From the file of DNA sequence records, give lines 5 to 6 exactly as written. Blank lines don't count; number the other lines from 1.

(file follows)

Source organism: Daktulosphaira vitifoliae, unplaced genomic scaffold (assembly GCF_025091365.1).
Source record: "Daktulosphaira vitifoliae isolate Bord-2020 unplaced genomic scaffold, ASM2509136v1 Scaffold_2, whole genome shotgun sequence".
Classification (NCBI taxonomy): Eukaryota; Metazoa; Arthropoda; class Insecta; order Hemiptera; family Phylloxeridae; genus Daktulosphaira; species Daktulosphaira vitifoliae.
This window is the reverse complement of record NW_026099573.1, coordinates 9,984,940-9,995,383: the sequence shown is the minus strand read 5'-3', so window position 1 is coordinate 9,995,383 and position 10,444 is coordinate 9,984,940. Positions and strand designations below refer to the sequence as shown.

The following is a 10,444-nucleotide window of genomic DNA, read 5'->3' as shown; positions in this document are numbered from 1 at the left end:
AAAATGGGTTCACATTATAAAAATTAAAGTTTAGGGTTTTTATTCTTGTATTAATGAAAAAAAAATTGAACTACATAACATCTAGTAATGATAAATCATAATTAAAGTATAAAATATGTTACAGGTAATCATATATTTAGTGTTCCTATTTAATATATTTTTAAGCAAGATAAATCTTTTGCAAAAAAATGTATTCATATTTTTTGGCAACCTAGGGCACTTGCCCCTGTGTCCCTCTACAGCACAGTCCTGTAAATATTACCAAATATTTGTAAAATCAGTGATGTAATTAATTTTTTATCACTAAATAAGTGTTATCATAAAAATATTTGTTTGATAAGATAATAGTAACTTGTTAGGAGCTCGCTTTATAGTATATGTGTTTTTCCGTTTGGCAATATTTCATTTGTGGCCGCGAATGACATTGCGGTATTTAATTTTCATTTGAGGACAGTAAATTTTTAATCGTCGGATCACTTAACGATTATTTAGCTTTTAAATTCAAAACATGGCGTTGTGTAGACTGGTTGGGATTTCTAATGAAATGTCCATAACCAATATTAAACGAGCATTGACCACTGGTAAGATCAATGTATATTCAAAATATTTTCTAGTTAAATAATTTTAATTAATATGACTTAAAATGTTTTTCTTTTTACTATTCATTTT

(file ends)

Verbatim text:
The following is a 10,444-nucleotide window of genomic DNA, read 5'->3' as shown; positions in this document are numbered from 1 at the left end:
AAAATGGGTTCACATTATAAAAATTAAAGTTTAGGGTTTTTATTCTTGTATTAATGAAAAAAAAATTGAACTACATAACATCTAGTAATGATAAATCATAATTAAAGTATAAAATATGTTACAGGTAATCATATATTTAGTGTTCCTATTTAATATATTTTTAAGCAAGATAAATCTTTTGCAAAAAAATGTATTCATATTTTTTGGCAACCTAGGGCACTTGCCCCTGTGTCCCTCTACAGCACAGTCCTGTAAATATTACCAAATATTTGTAAAATCAGTGATGTAATTAATTTTTTATCACTAAATAAGTGTTATCATAAAAATATTTGTTTGATAAGATAATAGTAACTTGTTAGGAGCTCGCTTTATAGTATATGTGTTTTTCCGTTTGGCAATATTTCATTTGTGGCCGCGAATGACATTGCGGTATTTAATTTTCATTTGAGGACAGTAAATTTTTAATCGTCGGATCACTTAACGATTATTTAGCTTTTAAATTCAAAACATGGCGTTGTGTAGACTGGTTGGGATTTCTAATGAAATGTCCATAACCAATATTAAACGAGCATTGACCACTGGTAAGATCAATGTATATTCAAAATATTTTCTAGTTAAATAATTTTAATTAATATGACTTAAAATGTTTTTCTTTTTACTATTCATTTT